Keepapitchinin, the Mormon History blog » Funny Bones, 1924 (4)
 


Funny Bones, 1924 (4)

By: Ardis E. Parshall - December 10, 2011

The Spoke and the Tire

A manufacturer of motor-car tires was the guest of a gathering of a commercial men, and in responding to a toast, he said: “I have no desire or intention to inflict upon you a long speech, for it is well known in our trade that the longer the spoke, the bigger the tire.”

Damaged

Joe Hass tells about a tin roof of a Kansas store that was torn off and rolled into a compact bundle by a cyclone. Having a sense of humor, the owner wrapt a few strands of bailing wire around the ruin and shipped it to Henry Ford. In due time came a communication saying:

“It will cost you $48.50 to have your car repaired. For heaven’s sake tell us what hit it!”

A Good Lower

Passenger (fumbling pockets) – “I’m afraid I’ve lost my ticket.”

Irate Conductor – “What do you mean, lost it? You couldn’t lose a ticket a yard long.”

Passenger – “I couldn’t, hey? Say, you don’t know me. I lost a bass drum once.”

A Powerful Anesthetic

Mother was singing the baby to sleep.

“If I were a baby,” said the small philosopher, aged six, to his father, “I’d pretend to be asleep.”

In the Dental Chair

Absent-minded dentist, tinkering inside the hood of his motor-car: “Now, I’m afraid this is going to hurt you just a little.”

An Infant Tragedy

“What are you crying for, my lad?”

“’Cause farver’s invented a new soap substitoot an’ every time a customer comes in I get washed as an advertisement.”

Courtship Ticklers

The Girl’s Father – “Young man, the lights in this house go out at 11 o’clock.”

Young Man – “That suits me.”

Disguised

Young lady – “Were you pleased with the new school, little boy?”

Willie – “Naw! Dey made me wash me face an’ when I went home de dorg bit me ‘cause he didn’t know me.”

Tact

Fond Young Mother (with her first born) – “now, which of us do you think he is like?”

Friend (Judicially [sic]) – “Well, of course, intelligence has not really dawned in his countenance yet, but he’s wonderfully like both of you.”

A Horse of Another Color

Mr. Albertson has a predilection for talking in his sleep. Several times recently he mentioned the name “Irene,” and his wife questioned him about it.

“Oh, that,” said he, thinking fast, “is the name of a horse.”

Several days later when he came home he asked his wife the news of the day. “Nothing exciting happened,” she said, “except your horse called you up twice.”

A Question of Attire

A strapping German with big heads of perspiration streaming down his face was darting in and out the aisles of a Philadelphia department store. His excited actions attracted the attention of all the employees, and they hardly knew what to make of it.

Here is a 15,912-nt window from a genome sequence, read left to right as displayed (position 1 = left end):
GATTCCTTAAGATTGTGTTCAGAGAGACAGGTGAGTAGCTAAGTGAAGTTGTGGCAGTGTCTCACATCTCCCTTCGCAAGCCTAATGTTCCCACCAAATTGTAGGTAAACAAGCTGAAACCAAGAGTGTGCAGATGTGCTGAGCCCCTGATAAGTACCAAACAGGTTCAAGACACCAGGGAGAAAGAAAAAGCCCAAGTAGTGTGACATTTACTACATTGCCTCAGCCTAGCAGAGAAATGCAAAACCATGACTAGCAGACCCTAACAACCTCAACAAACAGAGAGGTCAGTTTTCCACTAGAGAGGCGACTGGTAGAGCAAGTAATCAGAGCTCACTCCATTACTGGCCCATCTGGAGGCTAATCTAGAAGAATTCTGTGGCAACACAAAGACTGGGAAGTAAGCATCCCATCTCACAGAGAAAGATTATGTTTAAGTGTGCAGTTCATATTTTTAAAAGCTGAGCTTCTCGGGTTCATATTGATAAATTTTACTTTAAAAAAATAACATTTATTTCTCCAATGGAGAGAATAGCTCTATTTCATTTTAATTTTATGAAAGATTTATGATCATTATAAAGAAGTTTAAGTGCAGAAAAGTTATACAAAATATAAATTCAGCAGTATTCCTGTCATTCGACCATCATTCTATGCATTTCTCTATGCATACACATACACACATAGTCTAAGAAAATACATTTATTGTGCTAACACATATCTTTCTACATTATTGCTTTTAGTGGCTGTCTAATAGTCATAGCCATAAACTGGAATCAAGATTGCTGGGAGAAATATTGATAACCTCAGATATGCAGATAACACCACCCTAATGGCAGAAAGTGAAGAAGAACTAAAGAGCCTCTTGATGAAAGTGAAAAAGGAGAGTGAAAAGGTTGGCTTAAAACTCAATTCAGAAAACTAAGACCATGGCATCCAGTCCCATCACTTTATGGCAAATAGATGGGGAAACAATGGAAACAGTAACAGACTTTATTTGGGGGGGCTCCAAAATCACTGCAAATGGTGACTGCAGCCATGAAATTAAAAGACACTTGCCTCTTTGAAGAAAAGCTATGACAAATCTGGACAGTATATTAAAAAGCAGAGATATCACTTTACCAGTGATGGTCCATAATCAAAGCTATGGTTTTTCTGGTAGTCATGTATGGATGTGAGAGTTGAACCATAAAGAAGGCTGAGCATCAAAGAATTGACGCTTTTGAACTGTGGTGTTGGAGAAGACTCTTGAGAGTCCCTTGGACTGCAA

A hustling young man of the clothing department walked up to him and asked, “Are you looking for something in men’s clothing?”

“No,” he roared, “not men’s clothing, vimmen’s clothing. I can’t find my wife.”

Review Day

“Who was it that killed Goliath?” asked the Sunday School teacher.

“George Washington,” recited Tommy mechanically, “and when he had chopped it off his papa came up and George said, ‘Father, I cannot tell a lie – I did it with my little hatchet.’”

Thrilling Amusement

She – “It must be terribly lonesome for a young woman to marry an old man.”

He – “Oh, I don’t know; you can sit at home in the evenings and listen to his arteries harden.”

Mistaken Identity

The hobo had asked the hard-faced woman for something to eat. “Yes,” she replied, “I’ll fix you some supper if you’ll saw and split some wood, sweep off the walk, fix the hole in the fence, tidy up the barnyard and burn that rubbish piled up at the cellar door.”

“Lady,” said the hobo as he started away. “I’m only a hobo; I ain’t your husband!”

All Agreed

Young Husband: “A year ago you were crazy to marry me.”

His wife: ‘That’s what father said, but I wouldn’t listen.”

Suspicious

Charlie: “My wife kisses me evenings when I get home late.”

Matty: “Affection?”

Charlie: “No; investigation.”

The Camera Wins

“The photograph flatters you,” commented the plain-spoken young man.

“Then it is more polite than you are,” said the young woman indignantly.

Why She Lost Faith in Him

He: “If I had known we were going through a tunnel, I’d have kissed you.”

His Girl: “Heavens! Wasn’t that you?”

Easily Explained

Doctor – “You’re coughing more easily this morning.”

Patient – “Yes, I practiced a lot during the night.”

Perfectly Satisfied

Ascum: “I see there’s some talk of having the people vote at the next state election upon the question of abolishing capital punishment. Would you vote to abolish it?”

Fogie: “No, sir; capital punishment was good enough for my ancestors, and it’s good enough for me.”

Horse Sense

After giving the new stable boy directions for treating a sick horse, the master returned in a little while to see if all had gone well.

He found the stable boy choking and spluttering, his face various hues of red, blue and green.

“What’s wrong?” inquired the boss.

“Well, you said to put a tube in his mouth and blow the powder down.”

“Yes.”

“Well, de horse blew first.”

It’s So Different

Any girl can be gay
In a nice coupe.
In a taxi they
All can be jolly.
But the girl worth while,
Is the one who can smile,
When you are taking her home in a trolley.

Executing the Will

The following conversation took place as Dinah Johnson entered the office of Probate Judge Emory in Southern Georgia: “Am yo’ de reprobate jedge?”

“Yes, I’m the probate judge.”

“Wall, dat’s wat I says, you’se de reprobate jedge, an’ my ole man, wat’s been studyin’ down at this heah logical cemetery, done died detested an’ lef’ me two little infidels an’ I done come to be ‘pointed der executioner.”



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